It is inherent in human nature to question whether we will be accepted for who we are. Sometimes, this may tempt us to “hedge” a bit in how we present ourselves. But a recent Illinois appellate court decision adds new meaning to the adage “honesty is the best policy.” In that case, misstatements in the business insurance policyholder’s application voided coverage for the very risk that prompted the company to purchase the policy in the first place.
The insured, a company that marketed LED lightbulbs, was not candid in its application for its workers’ compensation insurance coverage. For example, it misstated the number of employees and misrepresented the risks associated with its business operations. It also represented that it sold product but misrepresented that its employees did not perform installations when, in fact they did. One day, a sales representative for the company was visiting a customer and slipped and fell on ice in the customer’s parking lot. The accident did not involve a hazardous activity and it did not relate to a misrepresentation in the policyholder’s insurance application. But in the course of investigating that claim, the insurance company discovered the unrelated misrepresentations and declared that it would not have underwritten the risks covered in the policy had it been aware of the true nature of the policyholder’s business. The insurance carrier denied the claim and sought to rescind the insurance policy. Based on the evidence, the trial court concluded that the insurer would not have sold the policy had the policyholder been candid about its business. While the policyholder obtained a refund of the premium it paid, it now had no coverage for the loss.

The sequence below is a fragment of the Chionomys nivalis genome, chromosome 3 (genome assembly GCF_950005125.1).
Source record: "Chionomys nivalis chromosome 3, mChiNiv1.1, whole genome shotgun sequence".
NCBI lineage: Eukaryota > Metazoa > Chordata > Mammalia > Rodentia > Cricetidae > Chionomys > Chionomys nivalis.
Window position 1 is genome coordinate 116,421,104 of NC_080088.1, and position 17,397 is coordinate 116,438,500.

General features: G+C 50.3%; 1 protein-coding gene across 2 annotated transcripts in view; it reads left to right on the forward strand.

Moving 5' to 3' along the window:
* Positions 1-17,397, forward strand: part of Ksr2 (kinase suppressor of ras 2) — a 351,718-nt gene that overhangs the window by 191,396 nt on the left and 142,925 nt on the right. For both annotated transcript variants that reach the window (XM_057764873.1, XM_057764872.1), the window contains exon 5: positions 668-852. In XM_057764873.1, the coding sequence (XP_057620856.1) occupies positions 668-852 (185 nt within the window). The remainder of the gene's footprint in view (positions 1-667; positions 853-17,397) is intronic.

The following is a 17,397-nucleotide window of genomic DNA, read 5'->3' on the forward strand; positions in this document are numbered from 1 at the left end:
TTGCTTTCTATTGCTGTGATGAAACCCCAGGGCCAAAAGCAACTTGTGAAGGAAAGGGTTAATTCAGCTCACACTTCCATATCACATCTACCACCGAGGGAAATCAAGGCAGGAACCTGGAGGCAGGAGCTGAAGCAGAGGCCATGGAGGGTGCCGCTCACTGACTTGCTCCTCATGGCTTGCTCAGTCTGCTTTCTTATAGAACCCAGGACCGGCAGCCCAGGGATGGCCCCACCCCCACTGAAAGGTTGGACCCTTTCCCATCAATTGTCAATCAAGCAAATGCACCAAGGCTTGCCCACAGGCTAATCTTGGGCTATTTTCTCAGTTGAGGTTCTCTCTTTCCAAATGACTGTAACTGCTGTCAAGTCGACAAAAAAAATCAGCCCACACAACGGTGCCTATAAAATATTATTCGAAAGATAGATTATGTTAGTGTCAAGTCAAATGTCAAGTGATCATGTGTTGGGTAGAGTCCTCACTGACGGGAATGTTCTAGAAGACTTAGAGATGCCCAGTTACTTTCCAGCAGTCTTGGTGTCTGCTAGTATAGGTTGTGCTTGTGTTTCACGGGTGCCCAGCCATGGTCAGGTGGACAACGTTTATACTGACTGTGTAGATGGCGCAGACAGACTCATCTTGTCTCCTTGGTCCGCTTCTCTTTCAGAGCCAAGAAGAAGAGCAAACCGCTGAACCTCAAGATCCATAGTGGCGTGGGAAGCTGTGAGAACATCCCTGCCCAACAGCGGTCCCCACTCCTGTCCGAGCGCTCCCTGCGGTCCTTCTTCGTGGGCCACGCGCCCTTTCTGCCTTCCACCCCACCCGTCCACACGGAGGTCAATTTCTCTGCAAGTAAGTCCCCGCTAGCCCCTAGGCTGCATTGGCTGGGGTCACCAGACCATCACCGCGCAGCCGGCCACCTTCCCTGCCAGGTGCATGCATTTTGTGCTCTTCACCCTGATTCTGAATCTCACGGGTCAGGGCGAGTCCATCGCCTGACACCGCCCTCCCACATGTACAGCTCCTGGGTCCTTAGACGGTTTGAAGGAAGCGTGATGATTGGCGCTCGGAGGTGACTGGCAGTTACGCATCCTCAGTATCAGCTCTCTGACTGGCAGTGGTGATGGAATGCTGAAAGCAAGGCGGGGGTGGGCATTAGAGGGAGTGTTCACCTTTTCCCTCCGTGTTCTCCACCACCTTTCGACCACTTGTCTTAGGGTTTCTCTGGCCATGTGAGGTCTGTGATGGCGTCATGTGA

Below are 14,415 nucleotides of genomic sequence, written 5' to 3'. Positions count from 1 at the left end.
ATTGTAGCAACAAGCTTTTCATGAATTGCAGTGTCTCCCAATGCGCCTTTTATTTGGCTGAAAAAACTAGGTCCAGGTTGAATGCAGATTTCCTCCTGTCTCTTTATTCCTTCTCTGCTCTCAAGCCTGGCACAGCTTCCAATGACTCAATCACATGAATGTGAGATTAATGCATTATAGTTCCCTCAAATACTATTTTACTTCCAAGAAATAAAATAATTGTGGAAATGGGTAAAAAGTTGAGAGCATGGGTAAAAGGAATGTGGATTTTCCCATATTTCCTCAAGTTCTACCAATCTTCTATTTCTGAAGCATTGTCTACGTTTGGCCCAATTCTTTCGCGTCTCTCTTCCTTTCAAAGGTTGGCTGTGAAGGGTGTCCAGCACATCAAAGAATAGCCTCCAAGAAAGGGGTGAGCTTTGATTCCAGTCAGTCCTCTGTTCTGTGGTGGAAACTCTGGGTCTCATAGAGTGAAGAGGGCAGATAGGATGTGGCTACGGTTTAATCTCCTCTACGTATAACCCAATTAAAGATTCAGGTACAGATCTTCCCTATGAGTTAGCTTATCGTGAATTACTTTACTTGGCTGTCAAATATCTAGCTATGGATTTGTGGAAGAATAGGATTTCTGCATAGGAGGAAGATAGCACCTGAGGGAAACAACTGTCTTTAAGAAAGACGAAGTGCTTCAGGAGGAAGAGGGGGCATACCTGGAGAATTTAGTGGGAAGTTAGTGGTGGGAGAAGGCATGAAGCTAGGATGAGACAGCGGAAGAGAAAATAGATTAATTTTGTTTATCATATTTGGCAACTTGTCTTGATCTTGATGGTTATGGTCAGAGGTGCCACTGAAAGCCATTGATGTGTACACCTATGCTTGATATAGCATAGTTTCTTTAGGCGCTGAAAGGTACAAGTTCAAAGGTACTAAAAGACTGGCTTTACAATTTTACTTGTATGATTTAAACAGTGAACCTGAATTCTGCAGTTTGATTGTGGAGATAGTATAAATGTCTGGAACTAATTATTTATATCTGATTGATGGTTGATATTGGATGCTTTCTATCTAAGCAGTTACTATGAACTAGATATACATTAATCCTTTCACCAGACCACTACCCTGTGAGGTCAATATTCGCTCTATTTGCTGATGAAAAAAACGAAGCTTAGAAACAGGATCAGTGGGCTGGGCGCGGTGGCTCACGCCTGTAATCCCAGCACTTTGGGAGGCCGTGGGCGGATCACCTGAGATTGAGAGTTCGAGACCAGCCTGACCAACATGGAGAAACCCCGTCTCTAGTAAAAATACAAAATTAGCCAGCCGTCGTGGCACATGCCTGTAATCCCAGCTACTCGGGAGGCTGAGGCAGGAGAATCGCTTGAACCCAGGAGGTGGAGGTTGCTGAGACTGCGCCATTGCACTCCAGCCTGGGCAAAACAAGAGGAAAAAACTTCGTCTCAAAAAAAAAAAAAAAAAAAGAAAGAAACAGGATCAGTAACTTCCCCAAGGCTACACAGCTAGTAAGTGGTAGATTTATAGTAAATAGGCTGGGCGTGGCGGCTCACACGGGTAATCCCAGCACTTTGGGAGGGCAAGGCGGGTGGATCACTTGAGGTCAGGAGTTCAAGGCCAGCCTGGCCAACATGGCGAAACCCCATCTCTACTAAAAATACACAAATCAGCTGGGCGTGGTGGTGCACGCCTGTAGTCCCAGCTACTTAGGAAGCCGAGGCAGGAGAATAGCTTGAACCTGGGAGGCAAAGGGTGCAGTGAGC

Under Illinois law, an insurer may rescind an insurance policy where the statement forming the basis for rescission is (1) false; (2) made with the actual intent to deceive or material to the acceptance of risk or hazard assumed by the insurer. It does not matter whether the statement on which rescission is based was made by the insured directly or whether it was made on the insured’s behalf by an insurance broker or some other person communicating on behalf of the insured. Consequently, a policyholder should always confirm the accuracy of the information in an application.
 Hartford Insurance Company v. Serenity LED and Christopher Sass, 2020 IL App (2d) 191075-U.
In the case involving the lightbulb retailer, although the misrepresentations were not material to the cause of the accident that gave rise to the insurance claim, the representations were material to the insurer’s decision to issue the insurance policy. Policyholders should expect that insurers will always take steps to avoid paying a claim, and that includes scrutinizing the information included in the original application.
While it may be tempting to “hedge” on your application to obtain more coverage or a better price, that lie may void your coverage when you need it most. Honesty is the best policy. Double check your application for accuracy before submitting.
This article originally appeared on LinkedIn on December 17, 2020.